RUFUS GEORGE BOUSQUET, Minister for External Affairs, International Trade and Investment of Saint Lucia, said Governments in the developing world were still struggling to meet their development targets, including the Millennium Development Goals. “Few, if any, foresaw that the winds would be contrary, the storms fierce and the course ahead so challenging,” he said, adding that developing countries were still struggling to find calmer waters. Despite the crisis, Saint Lucia had made significant progress on poverty and hunger, universal education and gender equality. However, there was more work to do in the areas of child mortality and maternal health.
“We in Saint Lucia, though, observe the current global state of affairs through bifocal lenses,” he said. “We see both challenge and opportunity, an opportunity to take bold new steps and think outside the box on tackling the issues that confront us,” he said. Describing climate change as the most serious challenge facing humankind today, and calling for an urgent collective response, he said his country was working to formulate policies and legislation aimed at developing renewable energy sources, including wind, solar and geothermal sources. Saint Lucia had joined other Caribbean Community (CARICOM) member States in establishing early-warning systems to predict natural disasters.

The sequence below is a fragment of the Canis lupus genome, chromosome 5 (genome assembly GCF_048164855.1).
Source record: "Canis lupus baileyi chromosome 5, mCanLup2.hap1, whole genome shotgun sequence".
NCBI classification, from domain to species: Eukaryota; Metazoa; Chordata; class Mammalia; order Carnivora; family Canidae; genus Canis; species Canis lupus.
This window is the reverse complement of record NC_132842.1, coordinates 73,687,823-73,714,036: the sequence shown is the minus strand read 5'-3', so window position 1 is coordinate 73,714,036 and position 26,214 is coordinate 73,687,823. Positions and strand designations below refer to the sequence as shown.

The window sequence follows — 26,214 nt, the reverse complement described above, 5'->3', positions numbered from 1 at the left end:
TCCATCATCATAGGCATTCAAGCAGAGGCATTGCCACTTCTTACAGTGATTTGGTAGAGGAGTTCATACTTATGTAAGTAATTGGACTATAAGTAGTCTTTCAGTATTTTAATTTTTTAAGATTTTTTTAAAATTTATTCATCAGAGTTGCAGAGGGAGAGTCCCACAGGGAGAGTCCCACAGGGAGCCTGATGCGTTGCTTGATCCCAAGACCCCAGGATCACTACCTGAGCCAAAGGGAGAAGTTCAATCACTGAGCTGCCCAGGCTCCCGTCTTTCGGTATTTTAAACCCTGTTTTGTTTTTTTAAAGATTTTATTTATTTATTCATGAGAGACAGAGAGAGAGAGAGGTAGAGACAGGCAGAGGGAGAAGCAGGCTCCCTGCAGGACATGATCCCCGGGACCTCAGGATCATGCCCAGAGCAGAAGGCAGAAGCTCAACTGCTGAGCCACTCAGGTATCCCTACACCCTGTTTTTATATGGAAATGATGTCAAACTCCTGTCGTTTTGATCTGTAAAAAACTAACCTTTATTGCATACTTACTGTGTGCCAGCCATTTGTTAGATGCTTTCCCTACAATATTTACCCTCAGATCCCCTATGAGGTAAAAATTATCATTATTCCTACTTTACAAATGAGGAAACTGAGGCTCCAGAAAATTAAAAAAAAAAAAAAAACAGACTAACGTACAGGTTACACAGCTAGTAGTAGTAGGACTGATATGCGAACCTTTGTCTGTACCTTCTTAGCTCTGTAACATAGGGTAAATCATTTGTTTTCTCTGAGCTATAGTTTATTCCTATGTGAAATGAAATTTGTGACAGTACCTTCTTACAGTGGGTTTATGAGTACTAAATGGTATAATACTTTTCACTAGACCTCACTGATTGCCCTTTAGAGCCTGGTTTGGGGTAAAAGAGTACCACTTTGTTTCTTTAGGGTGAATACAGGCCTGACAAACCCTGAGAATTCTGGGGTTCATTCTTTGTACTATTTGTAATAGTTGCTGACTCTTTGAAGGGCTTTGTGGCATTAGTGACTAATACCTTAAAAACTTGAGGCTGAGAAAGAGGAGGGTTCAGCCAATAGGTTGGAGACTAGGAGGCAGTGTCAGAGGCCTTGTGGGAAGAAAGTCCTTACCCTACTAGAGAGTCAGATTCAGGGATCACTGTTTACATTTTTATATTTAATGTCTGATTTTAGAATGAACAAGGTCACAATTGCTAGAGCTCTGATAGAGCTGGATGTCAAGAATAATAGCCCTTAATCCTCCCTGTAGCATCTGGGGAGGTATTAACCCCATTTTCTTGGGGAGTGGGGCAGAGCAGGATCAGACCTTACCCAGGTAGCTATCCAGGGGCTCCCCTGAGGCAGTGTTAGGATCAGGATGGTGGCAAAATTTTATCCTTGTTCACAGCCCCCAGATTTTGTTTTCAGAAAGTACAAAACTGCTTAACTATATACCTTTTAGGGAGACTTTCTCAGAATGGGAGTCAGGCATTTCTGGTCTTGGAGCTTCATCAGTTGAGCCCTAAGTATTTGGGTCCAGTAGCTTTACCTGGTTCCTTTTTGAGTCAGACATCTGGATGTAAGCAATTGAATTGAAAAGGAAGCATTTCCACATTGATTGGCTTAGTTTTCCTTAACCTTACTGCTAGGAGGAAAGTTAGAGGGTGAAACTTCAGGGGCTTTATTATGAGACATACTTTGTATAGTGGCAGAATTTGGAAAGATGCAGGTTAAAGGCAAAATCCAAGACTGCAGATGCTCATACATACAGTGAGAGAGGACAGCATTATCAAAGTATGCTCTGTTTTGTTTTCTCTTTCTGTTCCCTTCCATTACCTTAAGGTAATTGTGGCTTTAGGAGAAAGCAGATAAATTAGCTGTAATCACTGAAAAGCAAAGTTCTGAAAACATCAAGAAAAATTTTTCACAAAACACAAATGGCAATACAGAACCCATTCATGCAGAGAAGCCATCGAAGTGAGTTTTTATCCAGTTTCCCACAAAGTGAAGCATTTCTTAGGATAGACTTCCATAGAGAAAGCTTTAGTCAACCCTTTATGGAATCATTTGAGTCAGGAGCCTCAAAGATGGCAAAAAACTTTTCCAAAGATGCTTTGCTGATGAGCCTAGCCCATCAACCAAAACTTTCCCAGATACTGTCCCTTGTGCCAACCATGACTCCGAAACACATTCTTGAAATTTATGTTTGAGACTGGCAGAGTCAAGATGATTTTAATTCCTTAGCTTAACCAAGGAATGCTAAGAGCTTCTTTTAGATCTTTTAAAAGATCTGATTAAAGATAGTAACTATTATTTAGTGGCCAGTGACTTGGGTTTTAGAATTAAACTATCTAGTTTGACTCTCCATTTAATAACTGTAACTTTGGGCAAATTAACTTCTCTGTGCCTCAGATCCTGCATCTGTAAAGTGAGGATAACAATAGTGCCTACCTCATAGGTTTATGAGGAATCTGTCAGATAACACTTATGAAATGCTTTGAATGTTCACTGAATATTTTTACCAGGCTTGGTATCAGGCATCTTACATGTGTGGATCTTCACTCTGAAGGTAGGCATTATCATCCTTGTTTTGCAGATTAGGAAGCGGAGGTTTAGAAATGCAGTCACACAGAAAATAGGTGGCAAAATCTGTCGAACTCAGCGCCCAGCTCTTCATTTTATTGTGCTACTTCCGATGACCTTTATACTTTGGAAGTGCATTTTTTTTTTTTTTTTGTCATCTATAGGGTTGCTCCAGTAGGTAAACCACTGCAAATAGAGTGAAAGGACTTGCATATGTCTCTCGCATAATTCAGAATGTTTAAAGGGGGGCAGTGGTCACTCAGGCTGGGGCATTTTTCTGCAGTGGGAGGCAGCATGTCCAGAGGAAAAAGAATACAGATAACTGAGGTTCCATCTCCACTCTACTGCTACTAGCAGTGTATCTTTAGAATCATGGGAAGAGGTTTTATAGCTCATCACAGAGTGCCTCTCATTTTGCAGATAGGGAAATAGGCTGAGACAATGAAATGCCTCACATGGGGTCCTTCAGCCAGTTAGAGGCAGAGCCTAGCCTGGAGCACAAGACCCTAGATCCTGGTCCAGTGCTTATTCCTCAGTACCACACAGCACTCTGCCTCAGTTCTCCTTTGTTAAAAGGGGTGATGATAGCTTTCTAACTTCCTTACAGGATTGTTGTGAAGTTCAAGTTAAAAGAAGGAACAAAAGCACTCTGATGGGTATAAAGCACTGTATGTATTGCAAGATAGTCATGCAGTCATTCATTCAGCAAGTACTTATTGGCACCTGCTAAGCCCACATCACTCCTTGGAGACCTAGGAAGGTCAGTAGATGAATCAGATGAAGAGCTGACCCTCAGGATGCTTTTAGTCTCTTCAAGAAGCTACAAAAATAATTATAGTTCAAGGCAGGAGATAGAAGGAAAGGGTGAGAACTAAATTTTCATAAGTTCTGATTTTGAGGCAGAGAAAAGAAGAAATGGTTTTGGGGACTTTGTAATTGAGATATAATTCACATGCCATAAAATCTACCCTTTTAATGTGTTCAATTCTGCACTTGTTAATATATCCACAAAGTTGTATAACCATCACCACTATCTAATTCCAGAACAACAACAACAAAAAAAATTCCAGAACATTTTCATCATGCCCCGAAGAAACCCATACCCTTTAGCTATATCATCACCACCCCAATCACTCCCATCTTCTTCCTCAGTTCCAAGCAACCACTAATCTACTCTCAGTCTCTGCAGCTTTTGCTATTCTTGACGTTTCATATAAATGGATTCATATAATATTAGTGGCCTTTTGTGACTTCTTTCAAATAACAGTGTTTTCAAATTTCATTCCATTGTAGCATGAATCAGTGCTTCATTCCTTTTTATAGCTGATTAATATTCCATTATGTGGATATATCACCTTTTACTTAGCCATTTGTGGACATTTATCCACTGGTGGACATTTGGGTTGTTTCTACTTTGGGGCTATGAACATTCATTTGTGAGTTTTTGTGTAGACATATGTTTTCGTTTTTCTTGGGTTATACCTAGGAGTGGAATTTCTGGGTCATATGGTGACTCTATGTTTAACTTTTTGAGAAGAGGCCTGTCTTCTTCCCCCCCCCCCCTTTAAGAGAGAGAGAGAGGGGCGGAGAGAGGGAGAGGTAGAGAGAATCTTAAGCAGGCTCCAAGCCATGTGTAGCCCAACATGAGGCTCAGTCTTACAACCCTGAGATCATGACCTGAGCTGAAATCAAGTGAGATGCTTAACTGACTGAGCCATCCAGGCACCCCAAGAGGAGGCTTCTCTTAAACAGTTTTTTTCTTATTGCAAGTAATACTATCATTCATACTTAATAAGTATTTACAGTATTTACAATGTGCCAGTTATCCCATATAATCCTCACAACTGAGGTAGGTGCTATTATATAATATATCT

CARICOM members had also adopted the Liliendaal Declaration on Climate Change and Development to protect the region’s marine resources and ecosystems, he said. Small island developing States and least developed countries had joined together “to demand, appeal and even beg, if necessary, that the new Copenhagen climate agreement limit temperature increases to the attainable level of 1.5° C, as possibly anything above that will be devastating to our existence”. Saint Lucia was in “crisis-management mode”, but crisis-management measures must be taken with sustainable development in mind.